There's also a longer version of Conley's article -- with really good illustrations -- at the blog Home Culture here. If you are at all interested in the subject of kitchen design, it's worth reading one of these versions, though I think they are quite incomplete and driven by ideology.

Blog post © 2021 mae sander.


Divers and Sundry said...

omg, and I've always thought of Charlotte Perkins Gilman as forward thinking. But then I only knew her as a feminist. This is horrifying. I should research my authors more thoroughly before I judge them based on the few works I've read. Yikes!

I'm following your Home Culture link, thank you. Kitchen design is interesting. I wondered when we re-did ours why options I thought would make more sense weren't available at all.

Tandy | Lavender and Lime ( said...

Personally I don't like fridges that are concealed as you are limited in choice. Thanks for sharing this article with us.

Iris Flavia said...

Seeing this our tiny kitchen ain´t that bad after all.
We saw once apartment (we could not afford) with a dream kitchen.
Back then I joked, if we could have this, I would learn to cook and bake. Well this Frankfurt kitchen-style is OK after all.

kwarkito said...

answering your question on my blog : Most translations of Hamlet do not translate this expression literally. The translators take some liberties. There are "I distinguish a hawk from a heron" or "I distinguish a swan from a raven". There is a nonsense side to the original that is difficult to render. The closest French equivalent of this expression would be "je sais faire la difference entre une vessie et une lanterne" (I know how to distinguish between a bladder and a lantern), inspired by the French expression "prendre des vessies pour des lanternes" (to take bladders for lanterns), which means to delude oneself.
I hope my attempt at explanation is clear

Bleubeard and Elizabeth said...

The problem with built in refrigerators is if (and when) they have to be replaced, there is seldom a replacement that will fit properly. I had a dishwasher like that in my last home. Now I have dishpan hands.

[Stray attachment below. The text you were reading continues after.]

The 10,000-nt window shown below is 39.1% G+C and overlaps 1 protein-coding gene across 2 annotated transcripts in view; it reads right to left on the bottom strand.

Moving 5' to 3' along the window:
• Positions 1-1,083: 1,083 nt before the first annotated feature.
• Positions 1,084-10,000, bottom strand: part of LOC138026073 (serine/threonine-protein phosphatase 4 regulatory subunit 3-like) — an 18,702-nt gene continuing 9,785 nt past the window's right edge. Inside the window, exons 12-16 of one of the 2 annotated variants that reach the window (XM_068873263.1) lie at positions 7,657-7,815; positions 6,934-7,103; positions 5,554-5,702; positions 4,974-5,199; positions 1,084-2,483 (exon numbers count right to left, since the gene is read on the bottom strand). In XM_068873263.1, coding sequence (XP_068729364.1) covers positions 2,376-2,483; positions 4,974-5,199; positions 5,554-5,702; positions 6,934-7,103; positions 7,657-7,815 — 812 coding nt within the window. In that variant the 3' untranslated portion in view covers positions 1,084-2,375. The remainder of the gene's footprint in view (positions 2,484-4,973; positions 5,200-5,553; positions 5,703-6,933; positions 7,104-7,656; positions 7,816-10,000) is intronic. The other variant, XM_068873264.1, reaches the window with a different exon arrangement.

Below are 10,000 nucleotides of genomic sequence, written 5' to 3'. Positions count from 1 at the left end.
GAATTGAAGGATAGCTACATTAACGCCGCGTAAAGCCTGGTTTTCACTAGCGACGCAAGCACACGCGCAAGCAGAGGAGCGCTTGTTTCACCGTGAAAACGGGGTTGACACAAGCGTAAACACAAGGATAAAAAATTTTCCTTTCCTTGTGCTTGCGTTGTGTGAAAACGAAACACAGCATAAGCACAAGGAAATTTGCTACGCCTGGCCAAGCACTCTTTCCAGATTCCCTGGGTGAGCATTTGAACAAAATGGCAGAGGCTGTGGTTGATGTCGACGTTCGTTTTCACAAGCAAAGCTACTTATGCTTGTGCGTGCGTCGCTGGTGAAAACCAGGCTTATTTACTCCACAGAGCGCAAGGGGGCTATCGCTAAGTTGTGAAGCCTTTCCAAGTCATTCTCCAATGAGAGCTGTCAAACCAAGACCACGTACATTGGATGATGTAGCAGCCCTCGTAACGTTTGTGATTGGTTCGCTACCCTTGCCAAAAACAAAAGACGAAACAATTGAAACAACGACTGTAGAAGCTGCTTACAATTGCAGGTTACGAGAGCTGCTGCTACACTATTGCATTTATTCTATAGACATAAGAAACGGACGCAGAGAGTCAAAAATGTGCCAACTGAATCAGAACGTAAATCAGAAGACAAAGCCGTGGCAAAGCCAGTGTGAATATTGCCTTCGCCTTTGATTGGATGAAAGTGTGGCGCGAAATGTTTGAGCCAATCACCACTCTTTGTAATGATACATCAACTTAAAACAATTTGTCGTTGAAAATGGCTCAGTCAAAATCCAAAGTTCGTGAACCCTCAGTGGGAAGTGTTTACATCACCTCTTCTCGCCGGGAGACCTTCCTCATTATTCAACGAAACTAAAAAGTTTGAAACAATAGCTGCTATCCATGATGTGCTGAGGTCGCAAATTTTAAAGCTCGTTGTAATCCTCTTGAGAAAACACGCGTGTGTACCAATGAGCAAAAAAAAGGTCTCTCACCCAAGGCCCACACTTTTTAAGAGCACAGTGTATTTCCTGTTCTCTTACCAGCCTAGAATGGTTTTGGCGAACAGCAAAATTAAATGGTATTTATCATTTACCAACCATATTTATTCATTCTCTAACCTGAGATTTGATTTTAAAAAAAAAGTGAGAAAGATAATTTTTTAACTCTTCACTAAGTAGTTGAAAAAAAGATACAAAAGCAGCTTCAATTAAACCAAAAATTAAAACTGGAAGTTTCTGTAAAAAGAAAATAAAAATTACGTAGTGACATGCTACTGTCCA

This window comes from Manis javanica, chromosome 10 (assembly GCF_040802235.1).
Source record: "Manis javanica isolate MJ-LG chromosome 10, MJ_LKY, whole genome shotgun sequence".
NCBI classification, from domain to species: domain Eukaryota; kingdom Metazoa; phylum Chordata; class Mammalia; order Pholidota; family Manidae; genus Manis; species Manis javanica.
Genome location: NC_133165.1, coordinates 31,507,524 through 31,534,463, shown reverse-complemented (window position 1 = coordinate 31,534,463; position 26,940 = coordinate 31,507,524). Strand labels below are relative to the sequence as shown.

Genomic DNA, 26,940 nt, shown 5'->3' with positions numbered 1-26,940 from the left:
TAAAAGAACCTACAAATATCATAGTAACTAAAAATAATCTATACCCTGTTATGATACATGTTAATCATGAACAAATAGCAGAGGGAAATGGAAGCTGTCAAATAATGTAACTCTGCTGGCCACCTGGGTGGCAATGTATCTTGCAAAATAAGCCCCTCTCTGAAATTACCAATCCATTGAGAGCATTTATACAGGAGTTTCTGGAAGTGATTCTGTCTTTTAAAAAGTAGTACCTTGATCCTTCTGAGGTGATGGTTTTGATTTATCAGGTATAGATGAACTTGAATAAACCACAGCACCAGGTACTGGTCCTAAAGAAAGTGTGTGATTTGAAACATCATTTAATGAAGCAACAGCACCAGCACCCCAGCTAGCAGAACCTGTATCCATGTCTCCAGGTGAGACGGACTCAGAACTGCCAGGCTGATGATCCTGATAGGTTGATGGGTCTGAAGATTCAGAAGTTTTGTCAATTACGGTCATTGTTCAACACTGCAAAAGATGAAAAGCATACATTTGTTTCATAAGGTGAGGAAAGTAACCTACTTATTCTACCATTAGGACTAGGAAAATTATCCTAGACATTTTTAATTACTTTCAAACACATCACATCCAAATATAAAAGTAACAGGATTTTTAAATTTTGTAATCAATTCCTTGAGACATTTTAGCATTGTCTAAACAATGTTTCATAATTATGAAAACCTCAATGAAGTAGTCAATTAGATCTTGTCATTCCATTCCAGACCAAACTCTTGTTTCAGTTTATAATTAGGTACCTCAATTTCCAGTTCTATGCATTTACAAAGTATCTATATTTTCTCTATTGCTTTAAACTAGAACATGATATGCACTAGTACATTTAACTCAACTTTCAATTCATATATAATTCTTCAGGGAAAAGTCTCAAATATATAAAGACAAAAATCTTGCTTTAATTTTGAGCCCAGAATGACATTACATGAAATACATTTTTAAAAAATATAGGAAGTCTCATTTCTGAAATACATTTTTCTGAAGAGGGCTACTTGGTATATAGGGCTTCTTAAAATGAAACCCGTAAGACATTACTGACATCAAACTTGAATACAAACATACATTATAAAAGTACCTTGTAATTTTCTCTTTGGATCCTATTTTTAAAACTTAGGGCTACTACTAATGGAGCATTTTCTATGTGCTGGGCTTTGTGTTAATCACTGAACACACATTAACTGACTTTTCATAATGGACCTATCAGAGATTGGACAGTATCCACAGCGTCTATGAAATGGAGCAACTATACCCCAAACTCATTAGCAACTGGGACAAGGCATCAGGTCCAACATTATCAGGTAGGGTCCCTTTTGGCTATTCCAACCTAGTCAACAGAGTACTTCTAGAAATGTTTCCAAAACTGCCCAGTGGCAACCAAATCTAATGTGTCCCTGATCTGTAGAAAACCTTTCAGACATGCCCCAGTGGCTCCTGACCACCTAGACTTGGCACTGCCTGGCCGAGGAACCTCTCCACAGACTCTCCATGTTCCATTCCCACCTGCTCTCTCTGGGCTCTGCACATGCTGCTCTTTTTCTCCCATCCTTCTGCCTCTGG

I've never heard of Gilman, but if I had, I would have been horribly offended by her attitude.

I remember seeing the Frankfurt Kitchen at MoMA in Manhattan. I also remember learning about Lihotzky in an industrial engineering class I took in grad school. She was one of the first females to conduct time and motion studies.

Beth F said...

Yes, Gilman's less savory attitudes are often swept under the carpet.

Tina said...

We just looked at a house with a built in fridge and I didn't like it. Even though we have remodeled we considered moving father out so, took a look at another home. Replacement of the built-in, which would eventually happen, would be a problem.

Marg said...

We have a concealed dishwasher which I actually like. We just designed a new kitchen for our next house and we won't have that, let alone a concealed fridge. We are going to need to get a new fridge which I am looking forward to!

gluten Free A_Z Blog said...

That was quite an insightful article. Who would think that "designing kitchens" could be so intwined with ,"White communists, white socialists, white feminists, white capitalists and white supremacists"philosophies. Great post and I certainly learned some fascinating information.

Debra Eliotseats said...

I swear I've seen that bottom photo in a design mag.